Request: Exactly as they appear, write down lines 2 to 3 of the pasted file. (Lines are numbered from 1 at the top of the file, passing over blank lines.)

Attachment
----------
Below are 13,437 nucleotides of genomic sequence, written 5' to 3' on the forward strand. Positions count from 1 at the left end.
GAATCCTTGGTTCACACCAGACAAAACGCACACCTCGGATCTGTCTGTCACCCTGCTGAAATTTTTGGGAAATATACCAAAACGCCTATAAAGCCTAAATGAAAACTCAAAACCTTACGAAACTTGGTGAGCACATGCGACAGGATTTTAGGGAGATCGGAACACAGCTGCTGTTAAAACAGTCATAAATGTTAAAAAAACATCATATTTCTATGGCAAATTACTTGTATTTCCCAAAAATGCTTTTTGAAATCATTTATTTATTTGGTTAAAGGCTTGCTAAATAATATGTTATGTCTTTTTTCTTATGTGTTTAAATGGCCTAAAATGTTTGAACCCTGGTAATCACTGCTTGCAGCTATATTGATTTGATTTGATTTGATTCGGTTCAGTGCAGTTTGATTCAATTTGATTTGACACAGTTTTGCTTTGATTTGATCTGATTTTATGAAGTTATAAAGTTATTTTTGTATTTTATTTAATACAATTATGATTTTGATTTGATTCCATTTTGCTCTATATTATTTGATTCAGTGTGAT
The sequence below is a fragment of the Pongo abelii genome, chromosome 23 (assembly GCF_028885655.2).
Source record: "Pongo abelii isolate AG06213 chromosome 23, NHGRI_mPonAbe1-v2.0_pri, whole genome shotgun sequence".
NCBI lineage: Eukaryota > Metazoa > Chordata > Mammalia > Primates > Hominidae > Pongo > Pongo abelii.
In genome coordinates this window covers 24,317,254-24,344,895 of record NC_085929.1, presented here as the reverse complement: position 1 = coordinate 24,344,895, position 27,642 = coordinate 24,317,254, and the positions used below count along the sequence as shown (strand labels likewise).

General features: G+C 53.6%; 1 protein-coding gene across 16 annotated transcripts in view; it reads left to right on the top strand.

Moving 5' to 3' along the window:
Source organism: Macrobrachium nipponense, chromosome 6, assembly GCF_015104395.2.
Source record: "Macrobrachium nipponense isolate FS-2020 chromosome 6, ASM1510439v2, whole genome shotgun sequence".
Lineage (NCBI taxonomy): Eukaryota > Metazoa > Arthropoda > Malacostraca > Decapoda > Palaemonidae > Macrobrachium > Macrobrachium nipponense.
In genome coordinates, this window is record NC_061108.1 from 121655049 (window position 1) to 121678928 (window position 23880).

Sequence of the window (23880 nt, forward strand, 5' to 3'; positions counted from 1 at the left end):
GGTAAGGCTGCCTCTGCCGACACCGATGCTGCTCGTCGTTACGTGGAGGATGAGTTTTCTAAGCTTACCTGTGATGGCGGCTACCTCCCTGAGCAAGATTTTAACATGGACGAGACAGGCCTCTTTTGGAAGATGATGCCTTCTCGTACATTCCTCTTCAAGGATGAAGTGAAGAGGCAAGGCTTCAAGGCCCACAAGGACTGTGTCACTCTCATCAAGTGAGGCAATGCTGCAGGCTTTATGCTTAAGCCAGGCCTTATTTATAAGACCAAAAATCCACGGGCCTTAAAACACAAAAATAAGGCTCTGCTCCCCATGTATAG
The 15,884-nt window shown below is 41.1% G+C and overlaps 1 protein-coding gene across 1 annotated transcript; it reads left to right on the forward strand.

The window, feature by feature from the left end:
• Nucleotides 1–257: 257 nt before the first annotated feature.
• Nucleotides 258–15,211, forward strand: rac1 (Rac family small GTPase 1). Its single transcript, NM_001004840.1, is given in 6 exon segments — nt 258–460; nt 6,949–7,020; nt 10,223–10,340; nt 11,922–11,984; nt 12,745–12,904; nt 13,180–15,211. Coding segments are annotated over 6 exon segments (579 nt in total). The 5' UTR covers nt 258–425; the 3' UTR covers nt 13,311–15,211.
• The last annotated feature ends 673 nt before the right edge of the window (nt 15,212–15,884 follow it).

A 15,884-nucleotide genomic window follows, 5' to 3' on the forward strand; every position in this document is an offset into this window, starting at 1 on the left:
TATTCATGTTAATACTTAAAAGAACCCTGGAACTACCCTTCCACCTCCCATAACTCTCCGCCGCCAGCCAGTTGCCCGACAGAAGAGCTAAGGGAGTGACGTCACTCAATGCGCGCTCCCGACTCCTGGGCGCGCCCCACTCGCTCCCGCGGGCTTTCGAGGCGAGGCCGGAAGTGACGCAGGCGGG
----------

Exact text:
GAATCCTTGGTTCACACCAGACAAAACGCACACCTCGGATCTGTCTGTCACCCTGCTGAAATTTTTGGGAAATATACCAAAACGCCTATAAAGCCTAAATGAAAACTCAAAACCTTACGAAACTTGGTGAGCACATGCGACAGGATTTTAGGGAGATCGGAACACAGCTGCTGTTAAAACAGTCATAAATGTTAAAAAAACATCATATTTCTATGGCAAATTACTTGTATTTCCCAAAAATGCTTTTTGAAATCATTTATTTATTTGGTTAAAGGCTTGCTAAATAATATGTTATGTCTTTTTTCTTATGTGTTTAAATGGCCTAAAATGTTTGAACCCTGGTAATCACTGCTTGCAGCTATATTGATTTGATTTGATTTGATTCGGTTCAGTGCAGTTTGATTCAATTTGATTTGACACAGTTTTGCTTTGATTTGATCTGATTTTATGAAGTTATAAAGTTATTTTTGTATTTTATTTAATACAATTATGATTTTGATTTGATTCCATTTTGCTCTATATTATTTGATTCAGTGTGAT
The sequence below is a fragment of the Pongo abelii genome, chromosome 23 (assembly GCF_028885655.2).